Ah, Star Wars. While I was too young to remember seeing the ‘classic’ movies way back when, I’ve definitely seen the movies enough times to know all that I need to know about Star Wars. Well, at least what history is given in the movies anyway.


Star Wars Rogue Leader: Rogue Squadron 2 (known from now on as SW:RL) is the latest in Star Wars games that involve the older movies. It’s also more than likely going to be the last. It’s also one of the best.

SW:RL is absolutely gorgeous. You have the ship models that look like they were pulled directly from the Lucasarts archives (which actually weren’t according to the designers). Objects that you fly over, around, and through all look like the real thing. Well, as real as a Star Wars movie anyway.


There are two very memorable locales in SW:RL. The first is a mission where you are attacking a Super Star Destroyer. You drop out of hyperspace, and low and behold, there it is. Your goal is to destroy the thing. To put it bluntly, the amount of firepower that the Star Destroyer can put out is amazing. The visual effects of the large amount of firepower are amazing. Watching your ship blow up from the large amount of firepower is also amazing.


The other local is the Battle over Endor. You remember it from the movies where the fleet of Star Destroyers takes on the Rebels over Endor. Just like in the movie, wave after wave of fighters engage your puny force. Ultimately it’s you and your allies (all of 8 small fighters and a few larger vessels) verses at least 40 fighters that all come on you at once. Even worse is the reinforcements that come charging down on you later in the mission. Worse yet is the fact that you have to take on 2 Star Destroyers at the same time. It’s absolutely amazing to see however.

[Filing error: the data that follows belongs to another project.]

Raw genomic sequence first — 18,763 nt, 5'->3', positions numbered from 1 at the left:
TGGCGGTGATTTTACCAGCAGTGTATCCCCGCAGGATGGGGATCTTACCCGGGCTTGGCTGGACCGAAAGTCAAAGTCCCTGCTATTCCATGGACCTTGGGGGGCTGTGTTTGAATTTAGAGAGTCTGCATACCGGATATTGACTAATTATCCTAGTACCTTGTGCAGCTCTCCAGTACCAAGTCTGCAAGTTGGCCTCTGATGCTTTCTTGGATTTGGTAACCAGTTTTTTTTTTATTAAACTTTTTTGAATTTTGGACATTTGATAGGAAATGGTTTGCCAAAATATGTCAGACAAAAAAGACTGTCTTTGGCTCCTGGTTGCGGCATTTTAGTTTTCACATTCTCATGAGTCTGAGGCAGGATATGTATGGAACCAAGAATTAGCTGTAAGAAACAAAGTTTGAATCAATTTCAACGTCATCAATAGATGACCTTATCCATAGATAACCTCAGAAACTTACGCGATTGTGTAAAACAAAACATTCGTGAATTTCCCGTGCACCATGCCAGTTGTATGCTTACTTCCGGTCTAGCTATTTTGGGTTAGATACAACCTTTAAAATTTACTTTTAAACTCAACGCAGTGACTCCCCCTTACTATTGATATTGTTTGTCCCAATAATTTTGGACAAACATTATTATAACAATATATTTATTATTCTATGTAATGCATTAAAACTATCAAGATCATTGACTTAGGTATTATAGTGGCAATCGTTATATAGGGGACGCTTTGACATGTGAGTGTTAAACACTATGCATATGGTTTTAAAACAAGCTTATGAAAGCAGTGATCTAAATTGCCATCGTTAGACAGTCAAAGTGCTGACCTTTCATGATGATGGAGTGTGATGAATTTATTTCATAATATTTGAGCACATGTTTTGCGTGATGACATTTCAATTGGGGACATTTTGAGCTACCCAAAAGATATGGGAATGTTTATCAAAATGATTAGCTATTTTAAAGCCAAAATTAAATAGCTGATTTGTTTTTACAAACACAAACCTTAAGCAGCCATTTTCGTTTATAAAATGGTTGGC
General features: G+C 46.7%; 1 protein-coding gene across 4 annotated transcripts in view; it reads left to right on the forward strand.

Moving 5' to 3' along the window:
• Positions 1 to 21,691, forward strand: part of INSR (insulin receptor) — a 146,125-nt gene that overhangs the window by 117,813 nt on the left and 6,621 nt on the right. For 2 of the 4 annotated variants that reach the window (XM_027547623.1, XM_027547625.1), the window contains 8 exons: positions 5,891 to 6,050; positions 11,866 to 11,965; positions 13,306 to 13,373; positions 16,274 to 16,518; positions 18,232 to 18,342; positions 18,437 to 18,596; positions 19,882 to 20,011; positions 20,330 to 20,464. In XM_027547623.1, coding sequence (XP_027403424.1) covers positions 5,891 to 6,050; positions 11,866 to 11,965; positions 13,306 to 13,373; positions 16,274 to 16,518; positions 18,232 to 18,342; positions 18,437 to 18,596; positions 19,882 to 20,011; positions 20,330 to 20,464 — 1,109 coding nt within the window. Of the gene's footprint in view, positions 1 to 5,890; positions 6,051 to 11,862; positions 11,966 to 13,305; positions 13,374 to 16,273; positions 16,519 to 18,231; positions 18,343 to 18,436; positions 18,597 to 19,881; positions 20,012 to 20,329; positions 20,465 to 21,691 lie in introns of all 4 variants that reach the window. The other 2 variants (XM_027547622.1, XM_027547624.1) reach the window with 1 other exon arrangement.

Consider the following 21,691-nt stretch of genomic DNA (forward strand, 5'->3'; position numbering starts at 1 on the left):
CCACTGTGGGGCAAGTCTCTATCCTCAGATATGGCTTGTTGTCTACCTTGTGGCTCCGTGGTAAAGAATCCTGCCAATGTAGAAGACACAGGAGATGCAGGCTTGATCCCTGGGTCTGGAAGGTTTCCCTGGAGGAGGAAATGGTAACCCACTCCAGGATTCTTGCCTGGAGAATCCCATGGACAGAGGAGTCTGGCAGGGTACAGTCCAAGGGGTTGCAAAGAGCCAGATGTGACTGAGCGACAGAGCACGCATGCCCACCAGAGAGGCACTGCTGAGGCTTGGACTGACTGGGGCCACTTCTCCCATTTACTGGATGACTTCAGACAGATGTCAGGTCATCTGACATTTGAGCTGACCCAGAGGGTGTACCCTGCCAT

The best part is that it does this at a mostly locked 60 frames per second. There is the rare time when the frame rate drops under that, but it’s barely noticeable since you’re too busy shooting at something and trying to avoid being shot at by 12 different other things.


SW:RL fully supports the composite cables offered by Nintendo and available on HDTV’s. It also is extremely impressive to see the huge visual leap between normal S-Video and composite. Things that used to be a blob in the distance are now very clearly a sensor droid. TIE Fighters can now be seen and targeted at great distances as well. It will greatly improve your accuracy since you now know exactly what you are shooting at and you can very clearly see where it is going. In other words, if you own a HDTV and this game, you must get the composite cables.